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Crime Stoppers launches campaign turning farmers into part-time cops

Crime Stoppers Queensland has launched a campaign intended to remind rural Queenslanders the importance of reporting all forms of rural and farm-related crime.

May 13, 2024, updated May 13, 2024
Livestock theft, or 'cattle rustling' is an example of farm crime. (Image from Crime Stoppers Queensland).

Livestock theft, or 'cattle rustling' is an example of farm crime. (Image from Crime Stoppers Queensland).

According to the University of New England’s (UNE) Centre for Rural Criminology, rural crime costs the community and government millions of dollars in losses each year in Australia. 

The category of ‘farm crime’ includes livestock theft, theft of materials like tools, machinery or equipment, illegal hunting and fishing, theft of homes, illegal dumping, theft of fuel and more.

Rural crime is believed to be consistently underreported even by victims. UNE’s research suggests the reluctance to report crimes is primarily ascribed to a lack of confidence in police interest and capacity to solve crimes if they were to be reported, and perceptions of barriers to investigating crimes in rural areas.

Other reasons offered for non-reporting included a belief that the crime was not serious enough to report or concerns about drawing revenge within small communities.

The issue with unreported crime is that we cannot fully appreciate or respond to it,” said Detective Inspector David Briese from the Queensland Police Service Rural and Stock Crime Squad.

“It’s also an issue when the crime is reported late as we cannot then utilise our resources in a timely way providing the criminals responsible with opportunity to cover their tracks and avoid detection.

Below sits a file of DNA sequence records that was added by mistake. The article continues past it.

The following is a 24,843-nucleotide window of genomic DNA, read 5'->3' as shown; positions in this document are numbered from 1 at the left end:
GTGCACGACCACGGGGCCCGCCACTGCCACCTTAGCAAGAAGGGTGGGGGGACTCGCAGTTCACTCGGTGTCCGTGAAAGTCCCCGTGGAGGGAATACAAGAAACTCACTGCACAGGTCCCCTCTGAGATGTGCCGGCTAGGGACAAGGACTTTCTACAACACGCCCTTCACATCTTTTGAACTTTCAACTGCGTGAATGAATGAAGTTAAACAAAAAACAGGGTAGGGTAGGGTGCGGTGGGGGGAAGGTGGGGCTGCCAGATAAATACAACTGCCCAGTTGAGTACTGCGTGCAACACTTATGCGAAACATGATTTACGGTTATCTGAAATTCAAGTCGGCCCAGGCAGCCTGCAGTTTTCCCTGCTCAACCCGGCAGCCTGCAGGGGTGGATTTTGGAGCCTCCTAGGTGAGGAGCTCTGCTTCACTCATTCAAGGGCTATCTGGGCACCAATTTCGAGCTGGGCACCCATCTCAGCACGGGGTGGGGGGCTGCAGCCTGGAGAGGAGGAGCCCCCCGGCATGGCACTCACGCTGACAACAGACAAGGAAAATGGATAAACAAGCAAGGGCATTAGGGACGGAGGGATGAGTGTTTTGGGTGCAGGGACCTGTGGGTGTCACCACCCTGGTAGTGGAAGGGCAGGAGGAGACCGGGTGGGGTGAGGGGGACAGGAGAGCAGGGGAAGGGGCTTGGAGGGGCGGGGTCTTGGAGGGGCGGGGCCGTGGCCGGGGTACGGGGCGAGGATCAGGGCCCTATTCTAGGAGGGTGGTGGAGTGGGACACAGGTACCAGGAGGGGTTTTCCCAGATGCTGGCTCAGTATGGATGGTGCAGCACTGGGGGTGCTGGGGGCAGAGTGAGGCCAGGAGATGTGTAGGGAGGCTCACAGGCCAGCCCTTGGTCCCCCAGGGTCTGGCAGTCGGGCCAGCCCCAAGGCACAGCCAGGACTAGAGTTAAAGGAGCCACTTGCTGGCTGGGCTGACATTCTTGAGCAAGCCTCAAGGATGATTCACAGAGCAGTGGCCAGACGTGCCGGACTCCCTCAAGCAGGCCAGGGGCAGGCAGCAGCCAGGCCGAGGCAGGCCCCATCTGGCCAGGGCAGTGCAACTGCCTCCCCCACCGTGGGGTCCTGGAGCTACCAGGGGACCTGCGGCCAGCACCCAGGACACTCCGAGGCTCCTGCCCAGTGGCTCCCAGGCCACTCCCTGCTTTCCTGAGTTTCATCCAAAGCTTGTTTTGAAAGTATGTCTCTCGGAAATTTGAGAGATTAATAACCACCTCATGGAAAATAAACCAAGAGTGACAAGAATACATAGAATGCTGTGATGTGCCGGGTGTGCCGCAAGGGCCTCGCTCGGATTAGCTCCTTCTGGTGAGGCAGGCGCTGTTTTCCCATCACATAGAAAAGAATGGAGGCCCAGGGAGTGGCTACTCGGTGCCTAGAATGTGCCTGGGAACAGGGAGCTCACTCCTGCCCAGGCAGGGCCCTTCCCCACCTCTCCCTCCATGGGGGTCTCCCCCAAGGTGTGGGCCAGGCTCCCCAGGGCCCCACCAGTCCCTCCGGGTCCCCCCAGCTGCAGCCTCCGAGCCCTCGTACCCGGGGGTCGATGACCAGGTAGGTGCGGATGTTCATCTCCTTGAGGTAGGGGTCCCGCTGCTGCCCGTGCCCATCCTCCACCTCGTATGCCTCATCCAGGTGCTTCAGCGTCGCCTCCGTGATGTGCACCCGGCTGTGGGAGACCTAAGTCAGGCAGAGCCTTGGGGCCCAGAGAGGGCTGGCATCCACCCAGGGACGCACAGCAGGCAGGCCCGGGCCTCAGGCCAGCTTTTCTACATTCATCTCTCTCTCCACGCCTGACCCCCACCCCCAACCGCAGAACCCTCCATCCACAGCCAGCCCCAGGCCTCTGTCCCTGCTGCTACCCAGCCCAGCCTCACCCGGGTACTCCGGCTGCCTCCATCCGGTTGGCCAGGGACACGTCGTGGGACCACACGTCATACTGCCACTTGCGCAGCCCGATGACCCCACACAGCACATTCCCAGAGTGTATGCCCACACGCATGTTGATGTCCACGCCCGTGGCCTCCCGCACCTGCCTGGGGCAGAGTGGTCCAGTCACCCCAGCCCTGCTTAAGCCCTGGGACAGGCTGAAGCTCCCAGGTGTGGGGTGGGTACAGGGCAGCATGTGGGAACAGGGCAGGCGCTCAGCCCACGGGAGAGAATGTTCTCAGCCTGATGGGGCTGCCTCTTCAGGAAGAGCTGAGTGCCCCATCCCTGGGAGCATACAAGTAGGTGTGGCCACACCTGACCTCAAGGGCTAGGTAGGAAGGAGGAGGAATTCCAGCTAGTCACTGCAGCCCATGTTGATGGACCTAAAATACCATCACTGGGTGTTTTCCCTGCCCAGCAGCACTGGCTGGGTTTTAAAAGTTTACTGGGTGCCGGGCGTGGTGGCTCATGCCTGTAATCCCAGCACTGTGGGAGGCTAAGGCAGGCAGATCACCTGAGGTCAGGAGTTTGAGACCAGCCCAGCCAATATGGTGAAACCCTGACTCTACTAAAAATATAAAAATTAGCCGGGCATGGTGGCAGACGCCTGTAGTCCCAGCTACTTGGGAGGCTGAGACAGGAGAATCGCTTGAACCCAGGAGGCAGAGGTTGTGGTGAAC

“We need the rural community to work with us and to report what has happened as soon as they become aware of it. Your information could be what helps identify the people involved in rural crime activity and prevent further offences from occurring.”

According to Dr Alistair Harkness of UNE, under-reporting is known as the “dark figure of crime” — and it can affect the allocation of law enforcement resources as police respond to areas with higher crime statistics.

Crime Stoppers Queensland’s campaign encourages Queensland farmers and their communities “to unsettle and disrupt all aspects of the rural crime trade and anonymously report anything that may seem unusual or suspicious.”

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According to its messaging by anonymously sharing information about incidents or suspicious behaviour, the community can help law enforcement address these issues more effectively.

Funded by Crime Stoppers Queensland, the campaign is said to be the beginning of a long-term approach that promises to “establish sustained engagement with rural farmers and an ongoing commitment to support the wider community”, though it will initially run for a period of only five months. 

It will apparently employ a strategic mix of grassroots local community engagement activities, local media stories, and marketing activities. Crime Stoppers Queensland, with support from AgForce Queensland and the Queensland Police Service, will also work to establish a Rural Crime Advisory Group (RCAG).

The RCAG will seek to communicate how crime is impacting rural communities and help connect support providers with victims of crime.

The CEO of Crime Stoppers Queensland, David Hansen said, “If you don’t report these crimes, who will? If you see something, say something. Remaining silent means criminals can continue vandalising others.”

 

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